Community researchers examine how to help Ottawa’s most marginalized quit smoking

January 26, 2017

Community researchers like Kelly Florence and Tiffany Rose are collaborating with Dr. Smita Pakhale to find the best ways to help residents of Ottawa’s inner city reduce the amount they smoke or stop smoking altogether.

Dr. Smita Pakhale wants to know what it would take for one of Ottawa’s inner-city residents to quit smoking. Tobacco is the leading cause of preventable death, and about 96 percent of the city’s most marginalized, including people who are homeless, insecurely housed or multi-drug users, are smokers.

“This is the toughest addiction, it’s the king of addictions” said Dr. Pakhale, a respirologist and associate scientist at The Ottawa Hospital. “When you talk to these people, they really want to quit, and it’s not the first time they’ve tried.”

Dr. Pakhale, who is also an assistant professor at the University of Ottawa, realized she needed an insider’s perspective to find the best way to deliver tobacco health care to this community. So with the help of trusted community members representative of the project’s target population, the team developed a study to identify the barriers to quitting smoking and to uncover what kind of help would work the best.

“As community researchers, we’ve been able to engage right from the project’s conception, and that was great,” said Kelly Florence, a community researcher. “These aren’t just study participants –these are real-life people making real changes in their lives.”

Not only did the community researchers interact with participants as part of the study, but they also spent their evenings on Facebook or on the phone providing them with moral support. Sometimes participants would ask the community researchers to escort them past the cigarette dealers standing outside the doors of the research centre located behind the Shepherds of Good Hope.

“It’s not in our job description, but if it makes it easier for them to come it’s worth it,” said community researcher Tiffany Rose.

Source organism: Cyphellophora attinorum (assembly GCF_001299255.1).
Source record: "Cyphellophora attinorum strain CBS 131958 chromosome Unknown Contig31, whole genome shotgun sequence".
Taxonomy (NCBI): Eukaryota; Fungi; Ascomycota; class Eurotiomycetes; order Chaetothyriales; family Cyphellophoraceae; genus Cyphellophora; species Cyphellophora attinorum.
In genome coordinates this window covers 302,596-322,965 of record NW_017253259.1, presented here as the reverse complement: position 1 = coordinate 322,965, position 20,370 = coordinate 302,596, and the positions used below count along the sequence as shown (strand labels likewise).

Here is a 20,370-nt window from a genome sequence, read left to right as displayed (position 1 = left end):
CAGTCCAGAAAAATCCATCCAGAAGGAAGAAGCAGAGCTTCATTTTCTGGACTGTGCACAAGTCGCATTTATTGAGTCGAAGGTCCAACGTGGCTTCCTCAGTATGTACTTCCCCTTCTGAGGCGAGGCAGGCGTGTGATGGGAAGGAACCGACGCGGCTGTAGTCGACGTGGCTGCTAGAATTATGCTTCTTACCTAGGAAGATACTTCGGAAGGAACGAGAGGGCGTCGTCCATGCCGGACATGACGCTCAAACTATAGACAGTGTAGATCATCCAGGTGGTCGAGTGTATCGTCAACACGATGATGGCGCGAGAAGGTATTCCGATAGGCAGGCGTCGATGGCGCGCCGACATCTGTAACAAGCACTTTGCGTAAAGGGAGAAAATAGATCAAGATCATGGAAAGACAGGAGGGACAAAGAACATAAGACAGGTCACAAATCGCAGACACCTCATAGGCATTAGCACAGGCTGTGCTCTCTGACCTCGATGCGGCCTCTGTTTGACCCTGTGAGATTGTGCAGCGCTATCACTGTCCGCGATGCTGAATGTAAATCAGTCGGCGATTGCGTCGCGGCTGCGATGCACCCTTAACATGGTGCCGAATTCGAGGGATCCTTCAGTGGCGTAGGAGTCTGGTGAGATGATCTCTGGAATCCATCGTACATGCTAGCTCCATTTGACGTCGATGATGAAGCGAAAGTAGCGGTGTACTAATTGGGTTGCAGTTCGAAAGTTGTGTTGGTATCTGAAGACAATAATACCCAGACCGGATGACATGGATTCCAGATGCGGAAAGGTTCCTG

Rose also got to learn how to crunch the numbers she collected. “Now I can say I have the skills to enter data, clean data, and analyze it, and I didn’t have that before,” she said.

The preliminary results of the study are promising. They will be released in full once the team publishes them in a peer-reviewed journal.

“I’d like to thank everyone at The Ottawa Hospital who has gotten behind this program in our community,” said Kelly. “It’s a chance to see the good in people who are often perceived in a negative light.”

The Ottawa Hospital: Inspired by research. Driven by compassion

The Ottawa Hospital is one of Canada’s largest learning and research hospitals with over 1,100 beds, approximately 12,000 staff and an annual budget of over $1.2 billion. Our focus on research and learning helps us develop new and innovative ways to treat patients and improve care. As a multi-campus hospital, affiliated with the University of Ottawa, we deliver specialized care to the Eastern Ontario region, but our techniques and research discoveries are adopted around the world. We engage the community at all levels to support our vision for better patient care. See for more information about research at The Ottawa Hospital.

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The University of Ottawa is home to over 50,000 students, faculty and staff, who live, work and study in both French and English. Our campus is a crossroads of cultures and ideas, where bold minds come together to inspire game-changing ideas. We are one of Canada’s top 10 research universities—our professors and researchers explore new approaches to today’s challenges. One of a handful of Canadian universities ranked among the top 200 in the world, we attract exceptional thinkers and welcome diverse perspectives from across the globe.

For further information, please contact

Amelia Buchanan
Senior Communication Specialist
Ottawa Hospital Research Institute
Office: 613-798-5555 x 73687
Cell: 613-297-8315